Brioche Pumpkins

You look gourdgeous, dahling! # 234: Brioche Pumpkins

With Halloween on a Sunday this year, you gotta bring your brunch game up a spooky notch or two. May I present: a pumpkin-shaped brioche!

It’s too gourd to be true.

Hot tip: these make a really yummy baked pumpkin French toast. I tested the theory out by pulling them apart along the pumpkin creases, dousing them in a mixture of egg, milk, pumpkin, vanilla and spices and baking til golden brown and the custard was set. Ok, ok so it’s more of a bread pudding . . . but it falls neatly into the luscious brunch category, if you ask me.

I got the idea to use bakers twine to pumpkinify some buns from Thida Bevington. They just look so cute!

Wave your magic wand and transform your cubes of butter into chunks the brioche dough can actually absorb. Did you know that the shape of butter on the East Coast and West Coast is completely different? I grew up with short, squat sticks of butter, but apparently it’s more common to find long skinny sticks of butter in East Coast grocery stores.

I hope this comes up next time you’re at bar trivia: by the time West Coast dairies were producing butter commercially in the mid-1900s, the machines that cut butter into four skinny sticks made in Elgin, IL were no longer available. The new machines they began using west of the Rockies churned out shorter fatter cubes. Yes, the use of the word churned was unnecessary but I couldn’t resist.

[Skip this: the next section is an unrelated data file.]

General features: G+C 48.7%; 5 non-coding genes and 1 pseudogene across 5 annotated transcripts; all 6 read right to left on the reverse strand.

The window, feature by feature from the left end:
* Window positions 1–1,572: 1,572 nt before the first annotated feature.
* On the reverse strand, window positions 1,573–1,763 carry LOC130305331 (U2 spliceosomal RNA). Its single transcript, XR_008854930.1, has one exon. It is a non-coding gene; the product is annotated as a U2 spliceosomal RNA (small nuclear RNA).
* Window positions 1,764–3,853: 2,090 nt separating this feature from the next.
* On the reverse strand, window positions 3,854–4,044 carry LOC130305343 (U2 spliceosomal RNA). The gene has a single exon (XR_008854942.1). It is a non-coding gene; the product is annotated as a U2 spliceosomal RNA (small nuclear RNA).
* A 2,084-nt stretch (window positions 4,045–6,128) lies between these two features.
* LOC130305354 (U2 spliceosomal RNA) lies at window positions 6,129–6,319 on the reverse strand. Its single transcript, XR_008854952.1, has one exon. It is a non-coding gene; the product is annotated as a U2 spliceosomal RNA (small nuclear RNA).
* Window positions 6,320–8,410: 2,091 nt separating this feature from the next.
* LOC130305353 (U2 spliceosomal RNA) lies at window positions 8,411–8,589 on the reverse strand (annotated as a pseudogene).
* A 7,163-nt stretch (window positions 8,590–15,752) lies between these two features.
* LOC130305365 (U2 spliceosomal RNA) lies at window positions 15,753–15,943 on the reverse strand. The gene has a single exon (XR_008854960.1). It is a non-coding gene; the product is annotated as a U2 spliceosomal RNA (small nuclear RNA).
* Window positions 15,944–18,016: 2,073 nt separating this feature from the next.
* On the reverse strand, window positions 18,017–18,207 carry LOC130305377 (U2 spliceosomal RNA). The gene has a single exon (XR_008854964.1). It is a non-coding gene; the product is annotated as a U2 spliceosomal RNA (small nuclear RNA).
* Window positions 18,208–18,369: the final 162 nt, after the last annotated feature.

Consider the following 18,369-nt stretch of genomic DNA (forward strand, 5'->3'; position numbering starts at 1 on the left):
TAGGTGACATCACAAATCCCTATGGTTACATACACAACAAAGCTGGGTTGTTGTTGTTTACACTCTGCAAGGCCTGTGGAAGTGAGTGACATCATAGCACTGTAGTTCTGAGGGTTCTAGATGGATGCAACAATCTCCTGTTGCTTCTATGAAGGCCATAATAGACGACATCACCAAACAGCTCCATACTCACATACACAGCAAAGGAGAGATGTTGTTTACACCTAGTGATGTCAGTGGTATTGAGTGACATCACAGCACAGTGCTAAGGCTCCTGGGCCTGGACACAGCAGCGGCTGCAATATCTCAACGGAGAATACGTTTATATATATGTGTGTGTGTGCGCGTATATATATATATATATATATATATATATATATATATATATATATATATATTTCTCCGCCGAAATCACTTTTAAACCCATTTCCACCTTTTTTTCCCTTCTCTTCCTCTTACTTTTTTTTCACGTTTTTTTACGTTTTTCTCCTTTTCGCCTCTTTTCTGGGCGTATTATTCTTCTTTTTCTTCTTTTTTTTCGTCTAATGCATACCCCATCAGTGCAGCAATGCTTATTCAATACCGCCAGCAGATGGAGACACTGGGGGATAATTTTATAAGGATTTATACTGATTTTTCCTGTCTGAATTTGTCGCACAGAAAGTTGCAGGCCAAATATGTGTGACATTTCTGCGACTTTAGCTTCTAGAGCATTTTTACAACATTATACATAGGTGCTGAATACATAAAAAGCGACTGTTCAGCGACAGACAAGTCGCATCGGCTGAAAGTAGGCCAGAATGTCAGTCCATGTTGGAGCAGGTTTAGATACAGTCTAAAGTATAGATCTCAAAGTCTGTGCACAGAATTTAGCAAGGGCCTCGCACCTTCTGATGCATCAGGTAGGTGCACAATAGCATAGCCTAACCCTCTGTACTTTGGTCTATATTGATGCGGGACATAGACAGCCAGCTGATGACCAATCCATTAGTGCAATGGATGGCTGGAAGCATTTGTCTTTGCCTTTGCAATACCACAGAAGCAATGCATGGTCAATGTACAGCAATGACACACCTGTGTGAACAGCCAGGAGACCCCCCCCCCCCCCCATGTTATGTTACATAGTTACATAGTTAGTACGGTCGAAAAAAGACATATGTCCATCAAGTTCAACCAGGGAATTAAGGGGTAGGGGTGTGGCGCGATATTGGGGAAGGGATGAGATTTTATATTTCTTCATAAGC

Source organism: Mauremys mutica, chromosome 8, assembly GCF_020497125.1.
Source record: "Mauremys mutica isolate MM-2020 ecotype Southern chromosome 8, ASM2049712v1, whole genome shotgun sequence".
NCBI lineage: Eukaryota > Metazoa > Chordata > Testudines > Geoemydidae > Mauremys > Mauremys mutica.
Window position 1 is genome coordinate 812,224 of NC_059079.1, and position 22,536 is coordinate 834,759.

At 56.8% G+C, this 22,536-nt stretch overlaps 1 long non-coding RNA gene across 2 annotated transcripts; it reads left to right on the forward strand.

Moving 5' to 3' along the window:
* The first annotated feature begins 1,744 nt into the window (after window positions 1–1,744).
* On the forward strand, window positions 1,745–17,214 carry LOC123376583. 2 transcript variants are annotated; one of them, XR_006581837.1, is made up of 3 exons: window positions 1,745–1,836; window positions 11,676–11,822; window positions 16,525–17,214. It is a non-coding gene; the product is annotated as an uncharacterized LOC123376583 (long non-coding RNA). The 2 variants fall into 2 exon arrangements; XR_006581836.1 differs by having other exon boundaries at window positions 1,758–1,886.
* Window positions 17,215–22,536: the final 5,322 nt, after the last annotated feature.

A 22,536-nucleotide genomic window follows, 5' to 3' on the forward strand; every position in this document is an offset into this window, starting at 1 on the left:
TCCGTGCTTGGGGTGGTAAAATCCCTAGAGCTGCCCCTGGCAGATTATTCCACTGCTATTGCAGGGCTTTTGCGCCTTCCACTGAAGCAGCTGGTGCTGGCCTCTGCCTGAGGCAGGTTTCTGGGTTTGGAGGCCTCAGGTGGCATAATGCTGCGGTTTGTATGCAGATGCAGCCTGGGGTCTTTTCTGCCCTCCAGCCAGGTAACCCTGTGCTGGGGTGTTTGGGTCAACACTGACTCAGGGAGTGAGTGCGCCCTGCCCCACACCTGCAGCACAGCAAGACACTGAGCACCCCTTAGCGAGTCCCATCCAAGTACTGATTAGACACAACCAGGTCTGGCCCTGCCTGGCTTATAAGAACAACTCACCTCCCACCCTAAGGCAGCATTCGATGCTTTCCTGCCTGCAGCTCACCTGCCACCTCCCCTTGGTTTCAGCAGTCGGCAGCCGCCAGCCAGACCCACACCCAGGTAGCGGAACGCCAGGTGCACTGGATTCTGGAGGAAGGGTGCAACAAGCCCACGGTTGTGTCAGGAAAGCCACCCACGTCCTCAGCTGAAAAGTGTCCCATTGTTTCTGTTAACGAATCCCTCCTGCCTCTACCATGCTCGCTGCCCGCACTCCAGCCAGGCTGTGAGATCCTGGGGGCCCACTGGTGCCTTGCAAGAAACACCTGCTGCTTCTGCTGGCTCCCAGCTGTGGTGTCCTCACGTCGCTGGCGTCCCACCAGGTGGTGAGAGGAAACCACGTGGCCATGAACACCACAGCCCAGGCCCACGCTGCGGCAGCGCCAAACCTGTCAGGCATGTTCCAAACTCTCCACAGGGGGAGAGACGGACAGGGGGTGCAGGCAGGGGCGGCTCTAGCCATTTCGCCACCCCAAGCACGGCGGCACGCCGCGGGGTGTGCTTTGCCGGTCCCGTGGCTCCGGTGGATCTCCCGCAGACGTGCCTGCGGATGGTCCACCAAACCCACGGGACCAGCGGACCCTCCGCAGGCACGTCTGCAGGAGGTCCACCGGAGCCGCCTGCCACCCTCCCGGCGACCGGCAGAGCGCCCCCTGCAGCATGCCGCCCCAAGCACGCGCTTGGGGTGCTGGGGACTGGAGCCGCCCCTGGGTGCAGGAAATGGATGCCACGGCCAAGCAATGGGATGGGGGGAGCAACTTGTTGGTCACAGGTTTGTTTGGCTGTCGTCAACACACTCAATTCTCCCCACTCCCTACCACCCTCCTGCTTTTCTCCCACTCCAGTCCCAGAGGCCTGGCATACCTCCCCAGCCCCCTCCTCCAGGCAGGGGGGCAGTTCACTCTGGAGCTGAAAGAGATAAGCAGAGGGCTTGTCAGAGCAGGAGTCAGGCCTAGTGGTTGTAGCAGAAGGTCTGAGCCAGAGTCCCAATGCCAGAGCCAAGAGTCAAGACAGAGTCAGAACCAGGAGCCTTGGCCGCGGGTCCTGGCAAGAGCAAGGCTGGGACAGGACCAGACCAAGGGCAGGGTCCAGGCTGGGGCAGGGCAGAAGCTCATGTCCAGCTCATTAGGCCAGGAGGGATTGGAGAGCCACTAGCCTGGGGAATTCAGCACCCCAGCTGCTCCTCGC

While my buns didn’t have any pumpkin in them, they did have a tablespoon of cinnamon. Tis the season for me to add pinches of cinnamon to everything I bake.

Shaping time! While a little bit of flour is super helpful, you want a clean section of pastry board for when you’re rolling brioche buns. The friction helps to convince the dough to reshape.

SO. CUTE. Chubby lil pumpkins.

In retrospect, I tied the strings a little too tightly. Never forget the second proof! The extra poof that they get the second time they rest will cause the strings to get embedded in the baked bun and you’ll have to coax them out later.

As you can see, coaxing the strings out got a little messy on some of them. Most pumpkins have beauty marks anyway, right?

If you have a cinnamon stick, cut it in half and it makes the perfect pumpkin stem! If you didn’t think ahead (like me), a cashew is a great stand-in.

Happy munching!

Recipe mostly from:

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